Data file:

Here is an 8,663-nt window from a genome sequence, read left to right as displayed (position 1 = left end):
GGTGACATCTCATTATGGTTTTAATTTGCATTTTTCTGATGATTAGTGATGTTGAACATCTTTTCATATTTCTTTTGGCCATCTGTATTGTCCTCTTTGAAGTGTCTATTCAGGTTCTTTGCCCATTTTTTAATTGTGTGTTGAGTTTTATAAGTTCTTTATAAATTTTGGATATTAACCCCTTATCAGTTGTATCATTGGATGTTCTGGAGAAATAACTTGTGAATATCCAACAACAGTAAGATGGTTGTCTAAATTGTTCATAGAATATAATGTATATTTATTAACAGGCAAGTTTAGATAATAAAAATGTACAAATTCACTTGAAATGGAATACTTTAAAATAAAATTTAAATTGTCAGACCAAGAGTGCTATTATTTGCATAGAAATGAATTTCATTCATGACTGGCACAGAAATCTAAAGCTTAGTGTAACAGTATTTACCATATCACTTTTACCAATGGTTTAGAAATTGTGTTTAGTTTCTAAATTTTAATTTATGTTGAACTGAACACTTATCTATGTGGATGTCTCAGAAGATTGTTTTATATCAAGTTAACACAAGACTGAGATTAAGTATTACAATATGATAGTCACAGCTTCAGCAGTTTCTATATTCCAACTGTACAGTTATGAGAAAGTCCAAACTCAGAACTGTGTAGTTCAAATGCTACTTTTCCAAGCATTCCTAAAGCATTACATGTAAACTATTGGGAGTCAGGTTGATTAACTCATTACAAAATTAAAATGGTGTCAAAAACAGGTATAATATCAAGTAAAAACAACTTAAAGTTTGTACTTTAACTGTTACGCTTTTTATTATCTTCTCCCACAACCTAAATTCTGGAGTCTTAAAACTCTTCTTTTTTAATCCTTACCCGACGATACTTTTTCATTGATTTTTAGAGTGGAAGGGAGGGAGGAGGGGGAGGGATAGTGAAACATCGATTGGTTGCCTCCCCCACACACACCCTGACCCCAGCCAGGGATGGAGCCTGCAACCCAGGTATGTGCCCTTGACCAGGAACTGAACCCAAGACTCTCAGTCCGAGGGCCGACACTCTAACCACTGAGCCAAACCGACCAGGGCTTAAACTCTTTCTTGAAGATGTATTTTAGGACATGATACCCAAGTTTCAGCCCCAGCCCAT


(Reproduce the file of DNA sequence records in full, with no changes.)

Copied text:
Here is an 8,663-nt window from a genome sequence, read left to right as displayed (position 1 = left end):
GGTGACATCTCATTATGGTTTTAATTTGCATTTTTCTGATGATTAGTGATGTTGAACATCTTTTCATATTTCTTTTGGCCATCTGTATTGTCCTCTTTGAAGTGTCTATTCAGGTTCTTTGCCCATTTTTTAATTGTGTGTTGAGTTTTATAAGTTCTTTATAAATTTTGGATATTAACCCCTTATCAGTTGTATCATTGGATGTTCTGGAGAAATAACTTGTGAATATCCAACAACAGTAAGATGGTTGTCTAAATTGTTCATAGAATATAATGTATATTTATTAACAGGCAAGTTTAGATAATAAAAATGTACAAATTCACTTGAAATGGAATACTTTAAAATAAAATTTAAATTGTCAGACCAAGAGTGCTATTATTTGCATAGAAATGAATTTCATTCATGACTGGCACAGAAATCTAAAGCTTAGTGTAACAGTATTTACCATATCACTTTTACCAATGGTTTAGAAATTGTGTTTAGTTTCTAAATTTTAATTTATGTTGAACTGAACACTTATCTATGTGGATGTCTCAGAAGATTGTTTTATATCAAGTTAACACAAGACTGAGATTAAGTATTACAATATGATAGTCACAGCTTCAGCAGTTTCTATATTCCAACTGTACAGTTATGAGAAAGTCCAAACTCAGAACTGTGTAGTTCAAATGCTACTTTTCCAAGCATTCCTAAAGCATTACATGTAAACTATTGGGAGTCAGGTTGATTAACTCATTACAAAATTAAAATGGTGTCAAAAACAGGTATAATATCAAGTAAAAACAACTTAAAGTTTGTACTTTAACTGTTACGCTTTTTATTATCTTCTCCCACAACCTAAATTCTGGAGTCTTAAAACTCTTCTTTTTTAATCCTTACCCGACGATACTTTTTCATTGATTTTTAGAGTGGAAGGGAGGGAGGAGGGGGAGGGATAGTGAAACATCGATTGGTTGCCTCCCCCACACACACCCTGACCCCAGCCAGGGATGGAGCCTGCAACCCAGGTATGTGCCCTTGACCAGGAACTGAACCCAAGACTCTCAGTCCGAGGGCCGACACTCTAACCACTGAGCCAAACCGACCAGGGCTTAAACTCTTTCTTGAAGATGTATTTTAGGACATGATACCCAAGTTTCAGCCCCAGCCCAT